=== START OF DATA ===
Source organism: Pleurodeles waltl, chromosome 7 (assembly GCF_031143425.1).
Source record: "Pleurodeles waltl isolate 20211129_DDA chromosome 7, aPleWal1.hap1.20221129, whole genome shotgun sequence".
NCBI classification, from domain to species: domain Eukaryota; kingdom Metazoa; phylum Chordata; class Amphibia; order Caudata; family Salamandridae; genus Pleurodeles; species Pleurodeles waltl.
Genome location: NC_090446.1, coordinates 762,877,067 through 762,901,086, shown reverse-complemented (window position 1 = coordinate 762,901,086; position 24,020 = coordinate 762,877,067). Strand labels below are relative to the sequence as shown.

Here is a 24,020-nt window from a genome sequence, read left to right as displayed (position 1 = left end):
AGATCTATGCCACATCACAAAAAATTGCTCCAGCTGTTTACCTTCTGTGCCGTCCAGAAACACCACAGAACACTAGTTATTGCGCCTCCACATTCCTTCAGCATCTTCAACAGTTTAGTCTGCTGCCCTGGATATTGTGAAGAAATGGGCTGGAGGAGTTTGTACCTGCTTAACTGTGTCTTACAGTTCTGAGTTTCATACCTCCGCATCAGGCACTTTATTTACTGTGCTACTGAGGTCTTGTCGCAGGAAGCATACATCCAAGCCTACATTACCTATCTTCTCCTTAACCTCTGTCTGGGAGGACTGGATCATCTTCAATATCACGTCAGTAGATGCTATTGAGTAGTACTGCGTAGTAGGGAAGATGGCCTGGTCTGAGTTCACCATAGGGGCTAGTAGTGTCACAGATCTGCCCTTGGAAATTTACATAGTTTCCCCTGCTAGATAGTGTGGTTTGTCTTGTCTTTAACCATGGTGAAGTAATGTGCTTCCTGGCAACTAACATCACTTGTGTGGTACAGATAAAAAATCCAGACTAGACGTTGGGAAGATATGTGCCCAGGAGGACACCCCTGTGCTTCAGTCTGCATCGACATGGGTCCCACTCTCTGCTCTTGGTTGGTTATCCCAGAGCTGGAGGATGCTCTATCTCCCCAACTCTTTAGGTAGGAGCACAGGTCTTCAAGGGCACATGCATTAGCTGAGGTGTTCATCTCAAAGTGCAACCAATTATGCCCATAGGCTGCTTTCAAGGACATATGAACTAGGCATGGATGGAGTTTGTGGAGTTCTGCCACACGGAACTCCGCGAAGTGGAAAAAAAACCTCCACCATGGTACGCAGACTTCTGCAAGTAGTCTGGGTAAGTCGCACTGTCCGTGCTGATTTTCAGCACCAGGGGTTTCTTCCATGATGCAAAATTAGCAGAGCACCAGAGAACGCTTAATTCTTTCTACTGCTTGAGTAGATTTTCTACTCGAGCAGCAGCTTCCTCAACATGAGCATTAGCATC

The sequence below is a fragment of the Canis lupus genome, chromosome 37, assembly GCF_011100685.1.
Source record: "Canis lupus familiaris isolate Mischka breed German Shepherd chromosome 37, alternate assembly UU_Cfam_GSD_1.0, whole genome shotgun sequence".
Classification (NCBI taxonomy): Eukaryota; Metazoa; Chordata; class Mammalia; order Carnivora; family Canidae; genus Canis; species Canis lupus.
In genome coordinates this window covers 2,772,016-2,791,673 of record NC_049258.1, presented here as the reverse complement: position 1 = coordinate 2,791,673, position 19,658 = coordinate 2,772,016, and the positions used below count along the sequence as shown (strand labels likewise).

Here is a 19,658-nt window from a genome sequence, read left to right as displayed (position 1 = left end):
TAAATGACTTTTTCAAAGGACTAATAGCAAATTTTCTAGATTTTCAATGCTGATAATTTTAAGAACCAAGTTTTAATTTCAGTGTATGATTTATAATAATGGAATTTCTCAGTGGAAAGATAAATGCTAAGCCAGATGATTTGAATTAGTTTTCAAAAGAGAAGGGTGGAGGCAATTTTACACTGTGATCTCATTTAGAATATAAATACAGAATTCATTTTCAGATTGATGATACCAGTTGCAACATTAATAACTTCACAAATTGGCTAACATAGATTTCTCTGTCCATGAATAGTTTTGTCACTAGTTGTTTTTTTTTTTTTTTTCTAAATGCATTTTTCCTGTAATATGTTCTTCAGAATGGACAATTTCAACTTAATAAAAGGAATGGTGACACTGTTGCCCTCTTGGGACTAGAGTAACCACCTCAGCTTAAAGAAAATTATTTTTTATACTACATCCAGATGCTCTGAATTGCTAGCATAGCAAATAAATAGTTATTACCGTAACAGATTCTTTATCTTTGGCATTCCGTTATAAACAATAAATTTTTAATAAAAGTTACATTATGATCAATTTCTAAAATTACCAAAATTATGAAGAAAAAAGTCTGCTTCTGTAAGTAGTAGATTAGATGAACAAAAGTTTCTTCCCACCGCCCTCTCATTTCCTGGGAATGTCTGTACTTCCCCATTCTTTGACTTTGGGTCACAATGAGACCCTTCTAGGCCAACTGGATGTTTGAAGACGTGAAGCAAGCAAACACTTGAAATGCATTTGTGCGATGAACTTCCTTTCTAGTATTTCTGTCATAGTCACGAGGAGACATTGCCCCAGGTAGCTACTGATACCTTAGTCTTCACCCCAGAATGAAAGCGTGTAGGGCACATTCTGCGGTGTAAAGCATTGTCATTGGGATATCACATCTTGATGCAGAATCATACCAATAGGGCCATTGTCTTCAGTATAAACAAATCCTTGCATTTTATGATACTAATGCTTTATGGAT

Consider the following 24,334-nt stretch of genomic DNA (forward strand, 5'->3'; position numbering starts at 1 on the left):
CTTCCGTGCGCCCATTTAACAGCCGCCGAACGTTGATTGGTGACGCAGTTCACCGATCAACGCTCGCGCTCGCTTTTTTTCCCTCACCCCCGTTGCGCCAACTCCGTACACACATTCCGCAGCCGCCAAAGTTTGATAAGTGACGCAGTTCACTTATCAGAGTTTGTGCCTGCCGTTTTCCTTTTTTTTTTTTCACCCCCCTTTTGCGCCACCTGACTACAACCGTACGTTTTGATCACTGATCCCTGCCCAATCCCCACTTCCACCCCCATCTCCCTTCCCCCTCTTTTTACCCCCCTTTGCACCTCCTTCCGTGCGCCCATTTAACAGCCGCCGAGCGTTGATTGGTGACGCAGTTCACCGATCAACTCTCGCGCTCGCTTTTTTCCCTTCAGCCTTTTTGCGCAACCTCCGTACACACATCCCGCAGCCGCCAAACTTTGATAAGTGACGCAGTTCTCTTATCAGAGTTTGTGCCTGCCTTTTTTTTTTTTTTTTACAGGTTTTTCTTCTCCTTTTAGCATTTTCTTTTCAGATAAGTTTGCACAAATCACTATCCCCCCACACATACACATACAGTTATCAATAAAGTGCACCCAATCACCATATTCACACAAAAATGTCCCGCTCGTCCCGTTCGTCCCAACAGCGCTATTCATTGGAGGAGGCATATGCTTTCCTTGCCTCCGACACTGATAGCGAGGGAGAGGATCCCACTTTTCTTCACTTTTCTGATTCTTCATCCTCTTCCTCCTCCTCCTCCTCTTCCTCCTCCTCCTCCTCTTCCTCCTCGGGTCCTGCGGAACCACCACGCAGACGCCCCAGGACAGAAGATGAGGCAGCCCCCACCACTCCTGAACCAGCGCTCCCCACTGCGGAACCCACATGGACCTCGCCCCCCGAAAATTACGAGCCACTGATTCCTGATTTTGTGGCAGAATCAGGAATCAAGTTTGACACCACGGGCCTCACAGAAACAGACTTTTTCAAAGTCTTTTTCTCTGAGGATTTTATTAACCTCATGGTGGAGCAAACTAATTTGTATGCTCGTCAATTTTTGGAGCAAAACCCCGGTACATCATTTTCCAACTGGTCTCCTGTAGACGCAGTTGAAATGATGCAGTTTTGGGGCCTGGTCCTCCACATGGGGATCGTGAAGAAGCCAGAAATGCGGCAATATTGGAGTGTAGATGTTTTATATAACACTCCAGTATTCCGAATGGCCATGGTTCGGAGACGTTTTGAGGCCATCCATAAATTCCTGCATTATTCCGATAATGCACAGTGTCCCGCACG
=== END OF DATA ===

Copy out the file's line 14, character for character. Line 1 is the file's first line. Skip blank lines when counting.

CTTCCGTGCGCCCATTTAACAGCCGCCGAACGTTGATTGGTGACGCAGTTCACCGATCAACGCTCGCGCTCGCTTTTTTTCCCTCACCCCCGTTGCGCCAACTCCGTACACACATTCCGCAGCCGCCAAAGTTTGATAAGTGACGCAGTTCACTTATCAGAGTTTGTGCCTGCCGTTTTCCTTTTTTTTTTTTCACCCCCCTTTTGCGCCACCTGACTACAACCGTACGTTTTGATCACTGATCCCTGCCCAATCCCCACTTCCACCCCCATCTCCCTTCCCCCTCTTTTTACCCCCCTTTGCACCTCCTTCCGTGCGCCCATTTAACAGCCGCCGAGCGTTGATTGGTGACGCAGTTCACCGATCAACTCTCGCGCTCGCTTTTTTCCCTTCAGCCTTTTTGCGCAACCTCCGTACACACATCCCGCAGCCGCCAAACTTTGATAAGTGACGCAGTTCTCTTATCAGAGTTTGTGCCTGCCTTTTTTTTTTTTTTTTACAGGTTTTTCTTCTCCTTTTAGCATTTTCTTTTCAGATAAGTTTGCACAAATCACTATCCCCCCACACATACACATACAGTTATCAATAAAGTGCACCCAATCACCATATTCACACAAAAATGTCCCGCTCGTCCCGTTCGTCCCAACAGCGCTATTCATTGGAGGAGGCATATGCTTTCCTTGCCTCCGACACTGATAGCGAGGGAGAGGATCCCACTTTTCTTCACTTTTCTGATTCTTCATCCTCTTCCTCCTCCTCCTCCTCTTCCTCCTCCTCCTCCTCTTCCTCCTCGGGTCCTGCGGAACCACCACGCAGACGCCCCAGGACAGAAGATGAGGCAGCCCCCACCACTCCTGAACCAGCGCTCCCCACTGCGGAACCCACATGGACCTCGCCCCCCGAAAATTACGAGCCACTGATTCCTGATTTTGTGGCAGAATCAGGAATCAAGTTTGACACCACGGGCCTCACAGAAACAGACTTTTTCAAAGTCTTTTTCTCTGAGGATTTTATTAACCTCATGGTGGAGCAAACTAATTTGTATGCTCGTCAATTTTTGGAGCAAAACCCCGGTACATCATTTTCCAACTGGTCTCCTGTAGACGCAGTTGAAATGATGCAGTTTTGGGGCCTGGTCCTCCACATGGGGATCGTGAAGAAGCCAGAAATGCGGCAATATTGGAGTGTAGATGTTTTATATAACACTCCAGTATTCCGAATGGCCATGGTTCGGAGACGTTTTGAGGCCATCCATAAATTCCTGCATTATTCCGATAATGCACAGTGTCCCGCACG